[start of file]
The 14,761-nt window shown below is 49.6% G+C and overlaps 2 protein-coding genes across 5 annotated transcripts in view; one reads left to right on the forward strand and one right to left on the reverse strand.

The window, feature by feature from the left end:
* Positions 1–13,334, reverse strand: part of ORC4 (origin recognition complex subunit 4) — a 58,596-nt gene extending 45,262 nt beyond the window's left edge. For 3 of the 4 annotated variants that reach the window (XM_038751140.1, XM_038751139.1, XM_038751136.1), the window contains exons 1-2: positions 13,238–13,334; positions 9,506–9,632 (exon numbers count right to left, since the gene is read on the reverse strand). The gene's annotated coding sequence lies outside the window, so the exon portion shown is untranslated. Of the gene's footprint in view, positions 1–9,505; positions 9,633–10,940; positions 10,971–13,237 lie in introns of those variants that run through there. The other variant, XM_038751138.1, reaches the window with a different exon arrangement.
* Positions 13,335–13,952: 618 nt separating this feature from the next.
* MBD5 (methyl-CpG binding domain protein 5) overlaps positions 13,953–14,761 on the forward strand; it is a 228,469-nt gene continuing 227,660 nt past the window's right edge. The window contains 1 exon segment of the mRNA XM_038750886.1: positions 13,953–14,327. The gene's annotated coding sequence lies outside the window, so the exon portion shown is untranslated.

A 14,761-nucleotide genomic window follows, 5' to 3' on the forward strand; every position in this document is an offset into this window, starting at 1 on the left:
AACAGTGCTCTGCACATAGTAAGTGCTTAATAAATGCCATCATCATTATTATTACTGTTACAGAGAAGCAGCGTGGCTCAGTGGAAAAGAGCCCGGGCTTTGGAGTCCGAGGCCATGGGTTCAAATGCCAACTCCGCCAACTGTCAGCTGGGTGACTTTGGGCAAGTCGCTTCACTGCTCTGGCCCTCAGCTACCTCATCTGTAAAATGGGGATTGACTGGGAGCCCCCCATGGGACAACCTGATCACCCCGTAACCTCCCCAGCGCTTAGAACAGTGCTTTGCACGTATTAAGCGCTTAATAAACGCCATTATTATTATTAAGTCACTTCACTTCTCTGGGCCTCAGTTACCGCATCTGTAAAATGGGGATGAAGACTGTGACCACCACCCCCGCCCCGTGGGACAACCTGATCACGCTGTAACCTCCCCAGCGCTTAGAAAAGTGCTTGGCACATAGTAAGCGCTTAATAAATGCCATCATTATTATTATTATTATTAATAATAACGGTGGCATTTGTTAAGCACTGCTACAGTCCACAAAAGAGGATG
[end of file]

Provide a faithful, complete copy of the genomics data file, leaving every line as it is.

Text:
The 14,761-nt window shown below is 49.6% G+C and overlaps 2 protein-coding genes across 5 annotated transcripts in view; one reads left to right on the forward strand and one right to left on the reverse strand.

The window, feature by feature from the left end:
* Positions 1–13,334, reverse strand: part of ORC4 (origin recognition complex subunit 4) — a 58,596-nt gene extending 45,262 nt beyond the window's left edge. For 3 of the 4 annotated variants that reach the window (XM_038751140.1, XM_038751139.1, XM_038751136.1), the window contains exons 1-2: positions 13,238–13,334; positions 9,506–9,632 (exon numbers count right to left, since the gene is read on the reverse strand). The gene's annotated coding sequence lies outside the window, so the exon portion shown is untranslated. Of the gene's footprint in view, positions 1–9,505; positions 9,633–10,940; positions 10,971–13,237 lie in introns of those variants that run through there. The other variant, XM_038751138.1, reaches the window with a different exon arrangement.
* Positions 13,335–13,952: 618 nt separating this feature from the next.
* MBD5 (methyl-CpG binding domain protein 5) overlaps positions 13,953–14,761 on the forward strand; it is a 228,469-nt gene continuing 227,660 nt past the window's right edge. The window contains 1 exon segment of the mRNA XM_038750886.1: positions 13,953–14,327. The gene's annotated coding sequence lies outside the window, so the exon portion shown is untranslated.

A 14,761-nucleotide genomic window follows, 5' to 3' on the forward strand; every position in this document is an offset into this window, starting at 1 on the left:
AACAGTGCTCTGCACATAGTAAGTGCTTAATAAATGCCATCATCATTATTATTACTGTTACAGAGAAGCAGCGTGGCTCAGTGGAAAAGAGCCCGGGCTTTGGAGTCCGAGGCCATGGGTTCAAATGCCAACTCCGCCAACTGTCAGCTGGGTGACTTTGGGCAAGTCGCTTCACTGCTCTGGCCCTCAGCTACCTCATCTGTAAAATGGGGATTGACTGGGAGCCCCCCATGGGACAACCTGATCACCCCGTAACCTCCCCAGCGCTTAGAACAGTGCTTTGCACGTATTAAGCGCTTAATAAACGCCATTATTATTATTAAGTCACTTCACTTCTCTGGGCCTCAGTTACCGCATCTGTAAAATGGGGATGAAGACTGTGACCACCACCCCCGCCCCGTGGGACAACCTGATCACGCTGTAACCTCCCCAGCGCTTAGAAAAGTGCTTGGCACATAGTAAGCGCTTAATAAATGCCATCATTATTATTATTATTATTAATAATAACGGTGGCATTTGTTAAGCACTGCTACAGTCCACAAAAGAGGATG